JESUS IS KING, BUT DO WE SEEK ANOTHER?

Palm Sunday always interrupts. Whatever we’ve been doing in Lent, wonderful spiritual disciplines, or fledgling forgetfulness, or often both – suddenly, Holy Week is upon us!

Palm branches waving, cloaks laid down, the Master mounts the colt upon which no one has ever sat, and Jesus the King rides into Jerusalem. Were the crowds proclaiming “Blessed is the king who comes in the name of the Lord” (said during the Eucharistic prayers at every Mass) to fall silent, the very stones would cry out! Creation groans in labor pains, while we await our redemption (Rom 8).

However, that processional Gospel reading then meets with the Suffering Servant of Isaiah, the abandonment of Psalm 22, and Luke’s Gospel’s description of the cross-shaped obedience of Christ by which he is bestowed the name which is above every name.

This is our King:

the humble champion of the poor,

the suffering servant,

whose love makes him vulnerable in this world,

who shares his bread, gives his very body,

who calls his followers to extend and depend upon hospitality,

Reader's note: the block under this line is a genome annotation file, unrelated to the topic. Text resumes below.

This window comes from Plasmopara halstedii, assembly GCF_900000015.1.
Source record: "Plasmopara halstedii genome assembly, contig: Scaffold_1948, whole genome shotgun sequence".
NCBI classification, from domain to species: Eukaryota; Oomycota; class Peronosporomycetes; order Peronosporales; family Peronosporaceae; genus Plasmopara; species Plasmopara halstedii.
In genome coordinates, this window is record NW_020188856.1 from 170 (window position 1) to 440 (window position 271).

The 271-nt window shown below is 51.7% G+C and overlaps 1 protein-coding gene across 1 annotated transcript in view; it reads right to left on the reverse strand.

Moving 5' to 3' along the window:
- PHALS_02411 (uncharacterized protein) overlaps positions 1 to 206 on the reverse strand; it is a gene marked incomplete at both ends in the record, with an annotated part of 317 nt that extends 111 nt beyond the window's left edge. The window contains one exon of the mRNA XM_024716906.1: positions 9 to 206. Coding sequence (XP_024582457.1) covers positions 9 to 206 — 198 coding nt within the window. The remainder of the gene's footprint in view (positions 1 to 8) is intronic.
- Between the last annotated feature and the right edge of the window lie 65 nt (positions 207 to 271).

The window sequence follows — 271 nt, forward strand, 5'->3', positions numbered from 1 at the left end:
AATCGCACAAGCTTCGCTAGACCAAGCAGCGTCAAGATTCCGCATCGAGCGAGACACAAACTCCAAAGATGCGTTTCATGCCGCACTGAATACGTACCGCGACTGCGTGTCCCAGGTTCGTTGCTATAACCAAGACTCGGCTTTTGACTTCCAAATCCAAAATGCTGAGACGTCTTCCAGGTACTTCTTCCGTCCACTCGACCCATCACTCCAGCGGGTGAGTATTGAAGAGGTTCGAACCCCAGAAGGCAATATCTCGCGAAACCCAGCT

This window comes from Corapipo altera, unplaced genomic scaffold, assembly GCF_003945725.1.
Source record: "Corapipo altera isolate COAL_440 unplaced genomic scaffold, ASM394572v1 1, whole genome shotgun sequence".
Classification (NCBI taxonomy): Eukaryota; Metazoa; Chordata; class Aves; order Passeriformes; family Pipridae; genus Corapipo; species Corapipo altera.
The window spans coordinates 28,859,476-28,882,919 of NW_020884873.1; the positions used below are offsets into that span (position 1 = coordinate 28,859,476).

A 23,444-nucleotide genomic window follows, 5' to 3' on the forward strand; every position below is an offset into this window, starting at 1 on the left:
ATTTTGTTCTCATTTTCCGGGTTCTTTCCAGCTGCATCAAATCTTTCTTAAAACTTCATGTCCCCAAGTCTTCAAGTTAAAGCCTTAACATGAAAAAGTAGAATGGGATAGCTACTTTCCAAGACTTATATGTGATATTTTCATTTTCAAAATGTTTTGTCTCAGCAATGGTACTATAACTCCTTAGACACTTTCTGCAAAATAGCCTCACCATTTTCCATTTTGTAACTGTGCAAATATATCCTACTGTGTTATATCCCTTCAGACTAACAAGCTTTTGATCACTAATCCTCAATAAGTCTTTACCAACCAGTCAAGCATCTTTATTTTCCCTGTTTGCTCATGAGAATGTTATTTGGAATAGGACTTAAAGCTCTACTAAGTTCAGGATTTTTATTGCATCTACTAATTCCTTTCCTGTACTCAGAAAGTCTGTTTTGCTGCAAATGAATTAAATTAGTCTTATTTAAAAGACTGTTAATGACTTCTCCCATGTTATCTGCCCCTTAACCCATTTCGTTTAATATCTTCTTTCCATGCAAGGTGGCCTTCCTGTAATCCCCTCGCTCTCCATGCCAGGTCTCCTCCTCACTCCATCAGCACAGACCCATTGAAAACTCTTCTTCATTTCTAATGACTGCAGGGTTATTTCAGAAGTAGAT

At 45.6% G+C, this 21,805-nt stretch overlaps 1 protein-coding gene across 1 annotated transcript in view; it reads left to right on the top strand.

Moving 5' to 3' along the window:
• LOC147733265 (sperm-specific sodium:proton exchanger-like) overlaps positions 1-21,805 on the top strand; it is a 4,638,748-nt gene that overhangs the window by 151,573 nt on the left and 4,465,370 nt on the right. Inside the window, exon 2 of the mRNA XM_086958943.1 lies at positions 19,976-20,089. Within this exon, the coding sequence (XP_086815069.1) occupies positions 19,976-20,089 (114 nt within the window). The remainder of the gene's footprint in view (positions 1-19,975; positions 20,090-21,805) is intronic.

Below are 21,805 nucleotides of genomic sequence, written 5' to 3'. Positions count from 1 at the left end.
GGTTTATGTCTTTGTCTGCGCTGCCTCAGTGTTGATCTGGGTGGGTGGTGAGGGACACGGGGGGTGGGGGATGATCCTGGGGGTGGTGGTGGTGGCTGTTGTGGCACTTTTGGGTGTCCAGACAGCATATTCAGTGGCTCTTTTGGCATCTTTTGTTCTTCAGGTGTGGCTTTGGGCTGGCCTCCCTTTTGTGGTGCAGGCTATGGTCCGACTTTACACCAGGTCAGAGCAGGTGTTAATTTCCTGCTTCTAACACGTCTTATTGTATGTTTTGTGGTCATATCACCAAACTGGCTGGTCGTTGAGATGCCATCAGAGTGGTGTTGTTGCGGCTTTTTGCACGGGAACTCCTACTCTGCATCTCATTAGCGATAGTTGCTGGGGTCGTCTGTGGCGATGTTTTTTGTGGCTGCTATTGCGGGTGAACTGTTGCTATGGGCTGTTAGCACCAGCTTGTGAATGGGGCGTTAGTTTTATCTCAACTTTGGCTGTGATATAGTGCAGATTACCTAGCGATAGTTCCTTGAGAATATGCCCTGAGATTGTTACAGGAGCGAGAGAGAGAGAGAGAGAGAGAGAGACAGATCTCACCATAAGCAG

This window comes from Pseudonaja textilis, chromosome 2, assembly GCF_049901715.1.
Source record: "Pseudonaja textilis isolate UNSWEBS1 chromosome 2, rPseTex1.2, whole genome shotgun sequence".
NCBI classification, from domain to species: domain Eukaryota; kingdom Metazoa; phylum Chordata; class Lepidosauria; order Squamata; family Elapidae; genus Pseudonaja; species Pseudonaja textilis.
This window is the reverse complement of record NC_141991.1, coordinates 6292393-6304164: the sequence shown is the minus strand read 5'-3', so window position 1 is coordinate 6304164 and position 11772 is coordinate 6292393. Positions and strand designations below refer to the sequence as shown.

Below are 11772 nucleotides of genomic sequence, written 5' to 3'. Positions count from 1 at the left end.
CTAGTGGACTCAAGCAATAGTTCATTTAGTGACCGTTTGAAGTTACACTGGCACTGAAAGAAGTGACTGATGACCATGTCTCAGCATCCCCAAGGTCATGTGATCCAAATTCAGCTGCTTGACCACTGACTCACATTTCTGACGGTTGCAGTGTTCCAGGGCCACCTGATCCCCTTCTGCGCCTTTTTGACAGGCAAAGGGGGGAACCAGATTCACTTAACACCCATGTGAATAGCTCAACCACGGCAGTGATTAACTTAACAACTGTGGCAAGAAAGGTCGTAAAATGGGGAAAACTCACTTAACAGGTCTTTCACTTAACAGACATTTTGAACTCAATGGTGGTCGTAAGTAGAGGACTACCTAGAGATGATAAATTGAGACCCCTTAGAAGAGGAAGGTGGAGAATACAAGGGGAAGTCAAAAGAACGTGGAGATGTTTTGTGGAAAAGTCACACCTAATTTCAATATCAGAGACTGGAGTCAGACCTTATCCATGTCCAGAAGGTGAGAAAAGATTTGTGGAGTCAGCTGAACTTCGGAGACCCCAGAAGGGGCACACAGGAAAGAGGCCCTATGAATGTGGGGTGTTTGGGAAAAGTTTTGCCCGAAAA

whose followers are not to lord it over others,

who serves,

who refuses violence,

who anticipates political machinations,

who speaks the truth in love,

who forgives,

who welcomes criminals into his kingdom,

who gives himself completely for the life of the world,

who is the Son of God.

Is this who we serve? Or have we made Jesus into our own image? As we encounter others on our journey of faith, do we do so as citizens of heaven, as followers of King Jesus whose law is love, or under the leadership of other rulers, other kingdoms, other voices? Is this Jesus our Lord, or have we given ourselves over to another? Can we hear his voice in the midst of all the noise, the frustration, the rage, the pain, the bullying, the lies, the hopes, the dreams, the desperation…?

Then Jesus said,

“Father, forgive them, they know not what they do.”

 

–by Greg Walgenbach, Director of Life, Justice & Peace, Diocese of Orange